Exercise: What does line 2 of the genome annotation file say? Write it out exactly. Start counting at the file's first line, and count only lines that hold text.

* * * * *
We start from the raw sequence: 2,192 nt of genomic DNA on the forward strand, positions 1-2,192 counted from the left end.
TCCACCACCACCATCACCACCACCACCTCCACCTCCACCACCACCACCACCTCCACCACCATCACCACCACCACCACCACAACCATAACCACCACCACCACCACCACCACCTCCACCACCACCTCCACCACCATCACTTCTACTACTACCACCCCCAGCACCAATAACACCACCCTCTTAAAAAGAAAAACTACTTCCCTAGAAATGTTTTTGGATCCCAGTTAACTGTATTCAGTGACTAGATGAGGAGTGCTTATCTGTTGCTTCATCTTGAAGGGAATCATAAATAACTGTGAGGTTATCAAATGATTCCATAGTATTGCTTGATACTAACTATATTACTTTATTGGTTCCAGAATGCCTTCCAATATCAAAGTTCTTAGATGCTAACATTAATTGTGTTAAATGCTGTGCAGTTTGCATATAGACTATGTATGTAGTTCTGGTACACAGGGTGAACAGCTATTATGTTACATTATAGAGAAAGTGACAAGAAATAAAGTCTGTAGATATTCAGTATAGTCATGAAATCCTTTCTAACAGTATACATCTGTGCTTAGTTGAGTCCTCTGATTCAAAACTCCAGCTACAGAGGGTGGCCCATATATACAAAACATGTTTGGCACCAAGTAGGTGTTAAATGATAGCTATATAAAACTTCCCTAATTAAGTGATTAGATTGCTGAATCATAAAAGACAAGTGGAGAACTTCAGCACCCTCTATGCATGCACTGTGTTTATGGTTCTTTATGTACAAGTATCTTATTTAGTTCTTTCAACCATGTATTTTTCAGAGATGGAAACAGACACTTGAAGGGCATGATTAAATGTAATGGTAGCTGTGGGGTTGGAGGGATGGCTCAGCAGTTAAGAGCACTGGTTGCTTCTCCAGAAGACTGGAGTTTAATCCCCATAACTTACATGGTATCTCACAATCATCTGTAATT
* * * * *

TCCACCACCACCATCACCACCACCACCTCCACCTCCACCACCACCACCACCTCCACCACCATCACCACCACCACCACCACAACCATAACCACCACCACCACCACCACCACCTCCACCACCACCTCCACCACCATCACTTCTACTACTACCACCCCCAGCACCAATAACACCACCCTCTTAAAAAGAAAAACTACTTCCCTAGAAATGTTTTTGGATCCCAGTTAACTGTATTCAGTGACTAGATGAGGAGTGCTTATCTGTTGCTTCATCTTGAAGGGAATCATAAATAACTGTGAGGTTATCAAATGATTCCATAGTATTGCTTGATACTAACTATATTACTTTATTGGTTCCAGAATGCCTTCCAATATCAAAGTTCTTAGATGCTAACATTAATTGTGTTAAATGCTGTGCAGTTTGCATATAGACTATGTATGTAGTTCTGGTACACAGGGTGAACAGCTATTATGTTACATTATAGAGAAAGTGACAAGAAATAAAGTCTGTAGATATTCAGTATAGTCATGAAATCCTTTCTAACAGTATACATCTGTGCTTAGTTGAGTCCTCTGATTCAAAACTCCAGCTACAGAGGGTGGCCCATATATACAAAACATGTTTGGCACCAAGTAGGTGTTAAATGATAGCTATATAAAACTTCCCTAATTAAGTGATTAGATTGCTGAATCATAAAAGACAAGTGGAGAACTTCAGCACCCTCTATGCATGCACTGTGTTTATGGTTCTTTATGTACAAGTATCTTATTTAGTTCTTTCAACCATGTATTTTTCAGAGATGGAAACAGACACTTGAAGGGCATGATTAAATGTAATGGTAGCTGTGGGGTTGGAGGGATGGCTCAGCAGTTAAGAGCACTGGTTGCTTCTCCAGAAGACTGGAGTTTAATCCCCATAACTTACATGGTATCTCACAATCATCTGTAATT